Women’s rights activists stage rally outside Ulster rugby ground

Protest before Ulster-Ospreys match follows conclusion of Belfast rape trail

Women’s rights activists staged a demonstration outside Ulster Rugby’s grounds, Kingspan Stadium in Belfast, saying it should “stamp out misogyny”. Video: @SiobhanFenton

 

Women’s rights activists have staged a demonstration outside Ulster Rugby’s grounds in south Belfast, saying it should “stamp out misogyny”.

Belfast Feminist Network organised the rally close to one of Kingspan Stadium’s entrances, ahead of Friday evening’s game against the Ospreys, to send a message to sports officials about the responsibilities it says they have.

On March 28th the Ulster and Ireland players Paddy Jackson and Stuart Olding were acquitted of raping a woman in June 2016. Mr Jackson was also cleared of sexual assault.

Since the trial ended there has been a focus on WhatsApp exchanges between the players and their friends, including their fellow rugby player Craig Gilroy.

Mr Jackson, Mr Olding and Mr Gilroy are subject to an ongoing internal review by Ulster and IRFU officials regarding their futures.

Kellie Turtle of Belfast Feminist Network said Ulster Rugby had a duty to “stamp out misogyny” from within its own community. She said the activists had gathered peacefully on Mount Merrion Avenue to highlight wider demands regarding reform of the criminal-justice system and media reporting of rape trials.

They were also calling for more resources for support services for victims and survivors and for fact-based schools education programmes on consent for all pupils. “We want to make sure that there is no institution in this country that can’t be held to account regarding misogyny and sexism.”

“I support Paddy Jackson”

As fans poured into what is known as the home of Ulster Rugby, a man wearing an Ulster Rugby jacket and his daughter – who was wearing an ‘I support Paddy Jackson’ T-shirt – stopped by protesters so he could photograph the girl in front of the banners.

Among the estimated 250 protesters holding placards featuring slogans such as “Stand up for the Ulster women too”, “What if it was your daughter?” and “Respect”, one woman activist shouted at him: “Father of the year”.

A 42-year-old woman at the game with her son said: “Fair play to the protesters. I don’t even know how the Ulster review would resolve all this. There are so many strands to it now. It’s difficult to explain to my son about why the women are protesting.”

When she then attempted to explain to the nine-year-old boy that the women were protesting because they want everyone to be treated well, he said: “Then why can’t I get to protest?”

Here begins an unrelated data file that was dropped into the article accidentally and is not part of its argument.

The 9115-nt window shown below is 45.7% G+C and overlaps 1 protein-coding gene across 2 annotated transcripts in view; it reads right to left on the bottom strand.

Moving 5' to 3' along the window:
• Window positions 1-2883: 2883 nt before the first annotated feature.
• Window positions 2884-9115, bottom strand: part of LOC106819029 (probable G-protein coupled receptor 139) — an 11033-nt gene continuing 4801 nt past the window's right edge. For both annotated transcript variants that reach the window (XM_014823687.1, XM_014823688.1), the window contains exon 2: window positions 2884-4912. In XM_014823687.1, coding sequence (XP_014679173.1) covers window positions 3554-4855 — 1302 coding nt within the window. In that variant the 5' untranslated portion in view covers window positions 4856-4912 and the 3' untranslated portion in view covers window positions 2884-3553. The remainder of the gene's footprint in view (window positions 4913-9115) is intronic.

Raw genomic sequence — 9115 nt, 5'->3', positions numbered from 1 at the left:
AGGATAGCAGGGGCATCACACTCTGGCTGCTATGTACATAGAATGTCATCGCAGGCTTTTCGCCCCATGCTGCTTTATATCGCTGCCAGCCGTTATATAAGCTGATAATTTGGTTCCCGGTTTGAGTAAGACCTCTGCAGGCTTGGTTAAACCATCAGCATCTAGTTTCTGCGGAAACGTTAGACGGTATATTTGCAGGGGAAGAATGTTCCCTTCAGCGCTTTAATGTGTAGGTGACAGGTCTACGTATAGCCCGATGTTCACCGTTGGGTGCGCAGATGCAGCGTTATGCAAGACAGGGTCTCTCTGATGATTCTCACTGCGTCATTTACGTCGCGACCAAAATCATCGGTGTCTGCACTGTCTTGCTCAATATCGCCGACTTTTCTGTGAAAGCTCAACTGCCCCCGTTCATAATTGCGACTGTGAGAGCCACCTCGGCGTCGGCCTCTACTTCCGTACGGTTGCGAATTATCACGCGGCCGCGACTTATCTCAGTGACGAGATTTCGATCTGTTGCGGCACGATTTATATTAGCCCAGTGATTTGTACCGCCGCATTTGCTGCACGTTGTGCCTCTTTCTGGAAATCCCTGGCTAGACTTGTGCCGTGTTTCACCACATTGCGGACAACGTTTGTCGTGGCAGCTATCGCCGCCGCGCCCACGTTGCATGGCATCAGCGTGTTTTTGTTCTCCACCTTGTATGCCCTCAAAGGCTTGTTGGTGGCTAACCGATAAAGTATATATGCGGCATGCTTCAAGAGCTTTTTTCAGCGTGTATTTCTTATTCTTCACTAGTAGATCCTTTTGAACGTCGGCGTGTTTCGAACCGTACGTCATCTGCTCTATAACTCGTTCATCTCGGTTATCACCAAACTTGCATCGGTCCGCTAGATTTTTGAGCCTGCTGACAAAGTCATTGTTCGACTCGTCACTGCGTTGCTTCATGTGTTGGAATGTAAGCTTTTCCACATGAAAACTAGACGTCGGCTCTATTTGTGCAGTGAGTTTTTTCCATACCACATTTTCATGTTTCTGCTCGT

Dan Hollington, from Belfast via London, said: “It’s such a regrettable incident, the whole thing. I know inevitably sport is political, but it’s best to keep things on pitch. It’s a shame for the club it’s been so divisive. I think it’s a shame for this on top. But people are entitled to express opinions. Anything to reduce misogyny in sport or facet of life is great, so I support it.”

Another man said: “I can understand why they are here, but it won’t stop me supporting Ulster.”

Karen Woods from Lisburn said: “I know who they are, but I don’t agree with them being here. The boys were found innocent.”

Men and women in passing cars beeped their horns, apparently in solidarity with protesters.

Ulster Rugby review

The Green Party MLA Clare Bailey, a former employee of the Nexus NI rape and sexual-abuse charity, who was at the rally, says she was concerned by how long the review, which has no specific timescale, could take.

“I don’t understand why Ulster Rugby are taking so long with this review,” she said. “The messages and conduct of the players have been in the public realm for some time now. We are outside the grounds now, but next we could be looking at the publicly concerned Ulster sponsors if they can lend weight to a resolution.”

Ms Bailey said she had been heartened by the response from people to the activism of the broader Northern Ireland Women’s Rights Movement since the trial concluded, on March 28th. “The women of Ireland are mobilising,” she said. “They have had their moment. This is not going away, you know. I think the people here tonight are legends.”

Anne Madden from Belfast said she was at the rally “to show solidarity with the many women and men outraged by the behaviour of these high profile sportsmen”. She added: “This case has highlighted depraved views of women that have no place in the 21st century or a civilised society that values all their citizens whatever their gender. Time’s up: it’s time to stamp out misogyny.”

When asked for a response to the demonstration taking place outside its stadium an Ulster Rugby spokesman said it had worked closely with the PSNI and Belfast City Council “to put appropriate measures in place to provide a safe and enjoyable experience for all supporters”.

An advance request from the The Irish Times Northern correspondent for media accreditation to Friday evening’s game was not approved on the grounds that Ulster “have to give priority to sports journalists”.

A follow-up request for access to a seat in a stand nearby the media facilities was also not approved.

As well as the Ulster and IRFU internal review, the Office of the Attorney General of Northern Ireland is investigating possible contempt of court by a juror in the trial of the players who made comments about it online.

There is no set timescale for this either. A spokesman said: “The investigation is still ongoing.”